Sunday, June 21, 2009

Iranian Elections

The probability that the vote counts declared in the Iranian elections were real is around 0.5%. In other words, before we listen to any stories about vote manipulation or use any logic about which provinces should have voted for whom, we can already be 99.5% certain that the Iranian election was fradulent. Just using province logic basically makes this a 100% certainty.

I see two big points out of this:

1) Does anyone think that this rioting would be happening if the next door rival country (Iraq) were not a democracy? The Iranian government would have had a much easier time promoting pro-Ahmadinejad nationalism if Iraq were under Hussein - also a sworn enemy, but one who oppressed his people.

Even if you don't believe that Iraq was seeking WMDs, you can't deny Iran was... and if this does successfully shake up the government (unlikely but at least there's a shot), then the war in Iraq really did protect us all from WMDs... just not in the way Bush thought.

I think Bush was a terrible president because of his awful social and environmental policy and the abominable way in which he appointed people to positions. People confuse his foreign policy, however, with his logistical ineptitude. Yes, the Iraq war should have cost less, and yes it should have been over sooner. However, in a sense, it does seem to be acting in the exact way he wanted it to - Iraq became a beacon of democracy in the Middle East, and a reasonably dependable ally.

In other words, just because the Iraq war wasn't handled well doesn't mean it was a failure.

I tend to think of war as a waste of lives and well-being, and if given the decision again, I think we'd all say the US should not invade. However, Saddam really was a nightmare, and it's hard to argue that Iraq is not better off now than under Saddam. It's just us who are worse off (our national security probably is better, despite most claims to the contrary, but the war cost thousands of lives and trillions of dollars)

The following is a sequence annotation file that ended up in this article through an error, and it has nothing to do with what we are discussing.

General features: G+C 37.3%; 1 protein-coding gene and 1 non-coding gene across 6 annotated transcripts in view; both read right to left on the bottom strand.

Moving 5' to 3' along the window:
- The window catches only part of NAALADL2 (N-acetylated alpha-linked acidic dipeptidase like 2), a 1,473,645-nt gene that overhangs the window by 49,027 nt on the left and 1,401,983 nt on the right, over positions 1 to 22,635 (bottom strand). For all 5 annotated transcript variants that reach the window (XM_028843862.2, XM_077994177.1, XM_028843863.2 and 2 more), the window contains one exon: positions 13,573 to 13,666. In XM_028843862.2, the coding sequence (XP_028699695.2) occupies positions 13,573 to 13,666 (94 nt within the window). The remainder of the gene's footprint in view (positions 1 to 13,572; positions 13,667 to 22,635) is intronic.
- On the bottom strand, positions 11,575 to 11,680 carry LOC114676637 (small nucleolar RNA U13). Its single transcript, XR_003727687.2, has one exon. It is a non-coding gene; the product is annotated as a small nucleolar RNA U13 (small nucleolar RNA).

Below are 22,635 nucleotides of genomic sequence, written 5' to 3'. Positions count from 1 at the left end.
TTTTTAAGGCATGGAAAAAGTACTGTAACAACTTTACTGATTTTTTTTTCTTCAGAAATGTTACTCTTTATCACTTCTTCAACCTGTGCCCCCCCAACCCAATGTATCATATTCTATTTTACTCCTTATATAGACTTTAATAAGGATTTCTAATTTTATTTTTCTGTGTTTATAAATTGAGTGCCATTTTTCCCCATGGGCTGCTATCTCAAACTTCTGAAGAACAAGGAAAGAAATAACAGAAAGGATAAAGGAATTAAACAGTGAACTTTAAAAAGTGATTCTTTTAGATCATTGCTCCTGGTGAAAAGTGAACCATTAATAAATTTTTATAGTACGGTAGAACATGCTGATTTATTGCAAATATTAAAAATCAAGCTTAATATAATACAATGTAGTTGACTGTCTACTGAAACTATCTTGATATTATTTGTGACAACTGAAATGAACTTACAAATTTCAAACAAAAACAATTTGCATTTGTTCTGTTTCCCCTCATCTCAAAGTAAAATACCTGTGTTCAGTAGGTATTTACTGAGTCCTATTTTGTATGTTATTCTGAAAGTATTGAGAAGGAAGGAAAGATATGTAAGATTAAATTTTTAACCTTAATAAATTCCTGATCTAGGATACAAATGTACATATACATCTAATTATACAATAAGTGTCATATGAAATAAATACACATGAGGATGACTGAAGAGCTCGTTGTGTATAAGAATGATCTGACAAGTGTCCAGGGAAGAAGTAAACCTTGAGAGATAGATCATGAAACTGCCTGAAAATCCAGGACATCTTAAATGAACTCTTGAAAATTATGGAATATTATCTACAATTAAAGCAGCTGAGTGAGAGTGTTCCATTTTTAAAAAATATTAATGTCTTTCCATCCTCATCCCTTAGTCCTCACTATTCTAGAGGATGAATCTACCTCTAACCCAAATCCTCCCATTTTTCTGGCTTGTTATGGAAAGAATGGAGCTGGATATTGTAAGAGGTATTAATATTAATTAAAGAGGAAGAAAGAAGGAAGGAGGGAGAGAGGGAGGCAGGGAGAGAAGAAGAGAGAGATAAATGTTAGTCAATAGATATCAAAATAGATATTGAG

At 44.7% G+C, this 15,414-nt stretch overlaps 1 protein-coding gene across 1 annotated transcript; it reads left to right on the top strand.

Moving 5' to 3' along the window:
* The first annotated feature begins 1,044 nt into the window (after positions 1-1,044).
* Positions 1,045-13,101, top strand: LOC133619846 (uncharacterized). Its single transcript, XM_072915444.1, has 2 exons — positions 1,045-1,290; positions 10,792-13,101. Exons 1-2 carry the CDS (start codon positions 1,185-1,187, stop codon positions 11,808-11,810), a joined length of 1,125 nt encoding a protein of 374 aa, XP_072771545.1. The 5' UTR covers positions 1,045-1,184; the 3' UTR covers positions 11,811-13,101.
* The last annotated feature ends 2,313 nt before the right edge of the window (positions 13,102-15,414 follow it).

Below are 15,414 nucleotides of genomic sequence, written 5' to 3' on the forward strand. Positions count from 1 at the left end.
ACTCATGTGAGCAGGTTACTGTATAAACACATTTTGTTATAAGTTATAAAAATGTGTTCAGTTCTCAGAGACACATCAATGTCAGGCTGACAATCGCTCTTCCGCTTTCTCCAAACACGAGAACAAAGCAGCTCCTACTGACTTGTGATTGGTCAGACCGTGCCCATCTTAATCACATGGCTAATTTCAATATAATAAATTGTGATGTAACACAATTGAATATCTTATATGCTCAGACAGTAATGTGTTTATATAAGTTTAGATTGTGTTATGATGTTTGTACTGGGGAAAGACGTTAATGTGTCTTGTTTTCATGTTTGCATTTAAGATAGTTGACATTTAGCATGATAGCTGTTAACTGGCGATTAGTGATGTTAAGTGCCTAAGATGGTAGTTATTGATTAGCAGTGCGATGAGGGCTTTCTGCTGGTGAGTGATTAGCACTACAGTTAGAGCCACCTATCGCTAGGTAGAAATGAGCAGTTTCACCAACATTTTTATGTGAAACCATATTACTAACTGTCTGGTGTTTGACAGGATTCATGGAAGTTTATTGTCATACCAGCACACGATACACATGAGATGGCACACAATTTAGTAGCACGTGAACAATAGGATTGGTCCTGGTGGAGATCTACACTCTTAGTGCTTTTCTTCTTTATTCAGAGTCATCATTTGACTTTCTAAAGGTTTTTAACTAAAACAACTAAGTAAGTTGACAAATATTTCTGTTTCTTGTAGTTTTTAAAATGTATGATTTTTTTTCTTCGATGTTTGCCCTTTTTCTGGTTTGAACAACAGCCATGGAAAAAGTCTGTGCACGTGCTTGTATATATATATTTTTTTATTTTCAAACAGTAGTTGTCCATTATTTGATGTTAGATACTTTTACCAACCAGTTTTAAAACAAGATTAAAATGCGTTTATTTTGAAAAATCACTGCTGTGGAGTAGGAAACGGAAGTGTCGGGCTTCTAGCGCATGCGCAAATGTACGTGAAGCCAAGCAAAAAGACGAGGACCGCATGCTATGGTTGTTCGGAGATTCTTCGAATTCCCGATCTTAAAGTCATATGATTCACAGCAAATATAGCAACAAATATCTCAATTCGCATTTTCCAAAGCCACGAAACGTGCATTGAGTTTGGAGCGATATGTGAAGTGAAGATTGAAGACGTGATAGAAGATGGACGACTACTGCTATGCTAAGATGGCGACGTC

2) I hope this serves as somewhat of a wake-up call to Obama, whose foreign policy is beginning to scare me. His comparison of Israeli settlement to the Holocaust was absolutely smear work (a much better comparison to the Holocaust would be the treatment of Jews in every Muslim country in the Middle East - the reason you don't hear about it is because they're all dead or exiled).

Israel is a functioning democracy, and trying to force it to bend to US will while extending negotiating power to governments not significantly different from Iran's rebalances power into highly corrupt hands. Additionally, shooting for a two-state solution ignores the problem that the Palestinian state or states (Gaza and West Bank) will either be run by Hamas or a joint effort of Jordan and Egypt; without Israeli or US intervention, it's hard to see any other outcome. We've seen what will happen if it's run by Hamas - Incessant rockets into Israel, followed by Israeli invasion.

A state run by Egypt is not necessarily a good thing, given that Mubarak probably won't live much longer and when he dies, Egypt will have its own set of massively difficult problems and may not be able to keep control of a Palestinian state. Jordan can't run Gaza because Israel separates them.

A two state solution can only work once Hamas and Hezbollah have been crippled, so pushing the Israelis into it before they're ready can only lead to problems. The real thing Obama should be working with the Israelis on (read "working with", not "forcing upon") is how to harm Hamas and Hezbollah without hurting the civilians whose propensity for peace is desperately needed for any solution. As Golda Meir noted, "Peace will come when the Arabs will love their children more than they hate us."

In any case, hopefully viewing the situation in Iran makes Obama realize that Israel does what it does because it has, again in the words of Golda Meir, "no alternative," given the governments that run its neighbors.

EDIT: One more brief side point:
Imagine, for a moment, that instead of Iran doctoring its election, Israel did it. Do you think for a moment that Obama would have remained as silent as he has?
REEDIT: A decent point. A strong rebuke by Obama would enable Iran to point the finger at the US, instead of losing nationalism as a force against the current rebellion. Decent reason not to respond.

That said I'm not sure I buy the notion that Iran "doesn't know how to respond" to US efforts towards greater diplomacy. It wouldn't be that hard for them to spin, so I suspect that's one journalist talking loosely.

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